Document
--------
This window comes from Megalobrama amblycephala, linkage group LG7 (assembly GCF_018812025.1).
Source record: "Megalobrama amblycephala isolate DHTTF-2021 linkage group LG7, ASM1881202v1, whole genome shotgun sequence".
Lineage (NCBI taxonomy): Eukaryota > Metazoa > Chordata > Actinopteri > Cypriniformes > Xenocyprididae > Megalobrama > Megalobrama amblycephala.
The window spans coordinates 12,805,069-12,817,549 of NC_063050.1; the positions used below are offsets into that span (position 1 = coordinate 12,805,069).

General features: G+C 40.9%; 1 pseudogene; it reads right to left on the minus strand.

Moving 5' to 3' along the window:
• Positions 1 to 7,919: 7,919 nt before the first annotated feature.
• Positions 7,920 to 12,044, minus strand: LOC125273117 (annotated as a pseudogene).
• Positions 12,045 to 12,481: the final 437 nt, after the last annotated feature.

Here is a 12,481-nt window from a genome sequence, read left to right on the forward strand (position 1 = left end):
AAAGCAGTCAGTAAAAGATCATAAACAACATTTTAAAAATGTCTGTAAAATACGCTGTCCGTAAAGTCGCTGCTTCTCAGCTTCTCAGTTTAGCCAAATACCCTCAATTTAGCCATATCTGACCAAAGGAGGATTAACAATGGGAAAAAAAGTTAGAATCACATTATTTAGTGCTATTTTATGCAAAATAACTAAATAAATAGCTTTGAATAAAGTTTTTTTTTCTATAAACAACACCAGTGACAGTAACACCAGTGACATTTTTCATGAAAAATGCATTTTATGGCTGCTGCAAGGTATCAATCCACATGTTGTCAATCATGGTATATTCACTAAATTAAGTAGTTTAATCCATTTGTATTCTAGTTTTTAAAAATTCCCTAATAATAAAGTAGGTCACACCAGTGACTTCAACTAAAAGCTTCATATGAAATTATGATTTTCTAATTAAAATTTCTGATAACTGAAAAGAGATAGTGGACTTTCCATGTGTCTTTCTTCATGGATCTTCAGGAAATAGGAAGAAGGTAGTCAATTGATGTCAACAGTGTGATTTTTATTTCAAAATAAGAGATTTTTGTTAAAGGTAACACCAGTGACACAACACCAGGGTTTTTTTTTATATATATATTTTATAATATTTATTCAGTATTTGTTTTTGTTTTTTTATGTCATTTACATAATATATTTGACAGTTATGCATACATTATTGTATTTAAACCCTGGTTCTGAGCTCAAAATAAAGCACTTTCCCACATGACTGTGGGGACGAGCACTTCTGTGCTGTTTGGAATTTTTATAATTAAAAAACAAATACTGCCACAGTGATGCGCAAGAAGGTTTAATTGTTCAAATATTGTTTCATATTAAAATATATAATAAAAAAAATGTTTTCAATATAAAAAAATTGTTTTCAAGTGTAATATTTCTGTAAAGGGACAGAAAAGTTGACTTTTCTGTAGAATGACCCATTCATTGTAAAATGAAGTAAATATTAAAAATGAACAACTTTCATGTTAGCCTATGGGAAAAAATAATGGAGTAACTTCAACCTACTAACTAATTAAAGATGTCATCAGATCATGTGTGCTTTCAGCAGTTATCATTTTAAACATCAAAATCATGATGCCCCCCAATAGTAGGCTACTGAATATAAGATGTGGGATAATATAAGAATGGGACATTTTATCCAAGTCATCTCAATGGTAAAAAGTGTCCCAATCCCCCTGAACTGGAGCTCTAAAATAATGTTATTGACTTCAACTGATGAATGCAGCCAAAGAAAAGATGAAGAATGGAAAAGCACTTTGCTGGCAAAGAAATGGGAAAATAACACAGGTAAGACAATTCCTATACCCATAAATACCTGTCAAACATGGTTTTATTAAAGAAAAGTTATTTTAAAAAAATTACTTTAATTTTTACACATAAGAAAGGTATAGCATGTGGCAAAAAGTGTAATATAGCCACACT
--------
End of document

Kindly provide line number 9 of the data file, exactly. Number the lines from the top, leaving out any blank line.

• Positions 12,045 to 12,481: the final 437 nt, after the last annotated feature.